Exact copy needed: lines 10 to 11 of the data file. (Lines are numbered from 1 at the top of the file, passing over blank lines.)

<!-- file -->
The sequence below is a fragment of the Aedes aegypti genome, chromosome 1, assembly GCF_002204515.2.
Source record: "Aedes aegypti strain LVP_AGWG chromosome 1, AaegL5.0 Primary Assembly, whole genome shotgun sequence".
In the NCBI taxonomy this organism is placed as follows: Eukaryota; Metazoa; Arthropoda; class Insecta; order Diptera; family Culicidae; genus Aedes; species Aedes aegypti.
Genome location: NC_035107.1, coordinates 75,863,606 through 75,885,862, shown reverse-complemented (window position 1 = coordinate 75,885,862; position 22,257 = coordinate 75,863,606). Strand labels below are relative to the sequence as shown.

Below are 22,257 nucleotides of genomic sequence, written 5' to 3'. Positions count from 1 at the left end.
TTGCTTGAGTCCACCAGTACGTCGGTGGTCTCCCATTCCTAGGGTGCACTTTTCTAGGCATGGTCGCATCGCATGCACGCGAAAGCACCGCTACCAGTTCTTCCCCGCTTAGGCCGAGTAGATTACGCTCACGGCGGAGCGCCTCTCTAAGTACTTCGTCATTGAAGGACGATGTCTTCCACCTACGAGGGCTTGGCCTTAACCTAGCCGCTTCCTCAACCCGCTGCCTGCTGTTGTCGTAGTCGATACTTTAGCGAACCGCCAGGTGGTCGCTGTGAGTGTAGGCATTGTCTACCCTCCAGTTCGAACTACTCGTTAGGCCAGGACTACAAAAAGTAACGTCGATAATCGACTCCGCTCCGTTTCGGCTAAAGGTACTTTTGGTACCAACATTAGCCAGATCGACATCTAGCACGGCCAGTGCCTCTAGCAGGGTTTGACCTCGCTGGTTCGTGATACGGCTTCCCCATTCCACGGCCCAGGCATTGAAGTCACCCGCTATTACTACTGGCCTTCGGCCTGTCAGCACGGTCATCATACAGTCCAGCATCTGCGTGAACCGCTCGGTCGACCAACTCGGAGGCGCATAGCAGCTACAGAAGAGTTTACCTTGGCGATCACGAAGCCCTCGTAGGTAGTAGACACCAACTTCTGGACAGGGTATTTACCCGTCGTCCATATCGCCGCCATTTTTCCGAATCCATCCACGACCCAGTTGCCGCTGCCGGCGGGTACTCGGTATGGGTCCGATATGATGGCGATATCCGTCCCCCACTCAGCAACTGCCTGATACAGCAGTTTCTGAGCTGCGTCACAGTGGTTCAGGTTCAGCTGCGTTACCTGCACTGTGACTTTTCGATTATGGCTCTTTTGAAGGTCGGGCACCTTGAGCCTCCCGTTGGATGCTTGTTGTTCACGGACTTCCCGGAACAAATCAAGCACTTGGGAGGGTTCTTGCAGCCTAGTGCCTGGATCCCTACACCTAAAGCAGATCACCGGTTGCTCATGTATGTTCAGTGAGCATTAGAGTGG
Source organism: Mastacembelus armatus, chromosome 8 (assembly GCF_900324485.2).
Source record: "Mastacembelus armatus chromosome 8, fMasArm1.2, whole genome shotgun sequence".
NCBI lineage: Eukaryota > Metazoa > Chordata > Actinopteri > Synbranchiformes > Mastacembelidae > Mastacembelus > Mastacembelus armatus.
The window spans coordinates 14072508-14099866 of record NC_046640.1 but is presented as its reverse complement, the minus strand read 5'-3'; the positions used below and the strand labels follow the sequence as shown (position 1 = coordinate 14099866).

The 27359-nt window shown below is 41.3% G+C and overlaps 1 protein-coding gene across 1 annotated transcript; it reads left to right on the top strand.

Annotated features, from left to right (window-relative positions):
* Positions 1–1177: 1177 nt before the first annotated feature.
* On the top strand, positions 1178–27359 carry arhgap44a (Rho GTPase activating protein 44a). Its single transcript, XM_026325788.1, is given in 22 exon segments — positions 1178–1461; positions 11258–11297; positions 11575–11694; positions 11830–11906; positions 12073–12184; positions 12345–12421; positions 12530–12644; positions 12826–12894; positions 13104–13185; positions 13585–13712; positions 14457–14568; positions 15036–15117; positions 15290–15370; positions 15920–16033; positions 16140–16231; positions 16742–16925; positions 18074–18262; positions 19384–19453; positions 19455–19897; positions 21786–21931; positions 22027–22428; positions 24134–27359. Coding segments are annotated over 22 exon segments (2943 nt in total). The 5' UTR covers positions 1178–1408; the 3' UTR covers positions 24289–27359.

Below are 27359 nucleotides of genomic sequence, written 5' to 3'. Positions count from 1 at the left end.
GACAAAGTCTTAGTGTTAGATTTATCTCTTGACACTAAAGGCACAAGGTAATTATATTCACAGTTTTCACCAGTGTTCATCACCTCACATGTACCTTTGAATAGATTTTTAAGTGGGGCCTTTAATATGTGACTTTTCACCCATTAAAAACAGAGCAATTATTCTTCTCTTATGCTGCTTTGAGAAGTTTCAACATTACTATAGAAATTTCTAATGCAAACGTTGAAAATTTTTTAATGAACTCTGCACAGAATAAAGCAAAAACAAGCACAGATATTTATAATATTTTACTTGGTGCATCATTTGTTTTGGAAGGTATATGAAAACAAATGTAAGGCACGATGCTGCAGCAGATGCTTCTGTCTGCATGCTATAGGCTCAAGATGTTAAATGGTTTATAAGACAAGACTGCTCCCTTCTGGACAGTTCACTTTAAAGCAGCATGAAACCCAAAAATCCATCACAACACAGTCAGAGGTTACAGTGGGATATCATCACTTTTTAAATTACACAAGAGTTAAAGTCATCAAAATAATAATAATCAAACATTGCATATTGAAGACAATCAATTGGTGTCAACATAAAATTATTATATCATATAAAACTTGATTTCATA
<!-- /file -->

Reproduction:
The window spans coordinates 14072508-14099866 of record NC_046640.1 but is presented as its reverse complement, the minus strand read 5'-3'; the positions used below and the strand labels follow the sequence as shown (position 1 = coordinate 14099866).

The 27359-nt window shown below is 41.3% G+C and overlaps 1 protein-coding gene across 1 annotated transcript; it reads left to right on the top strand.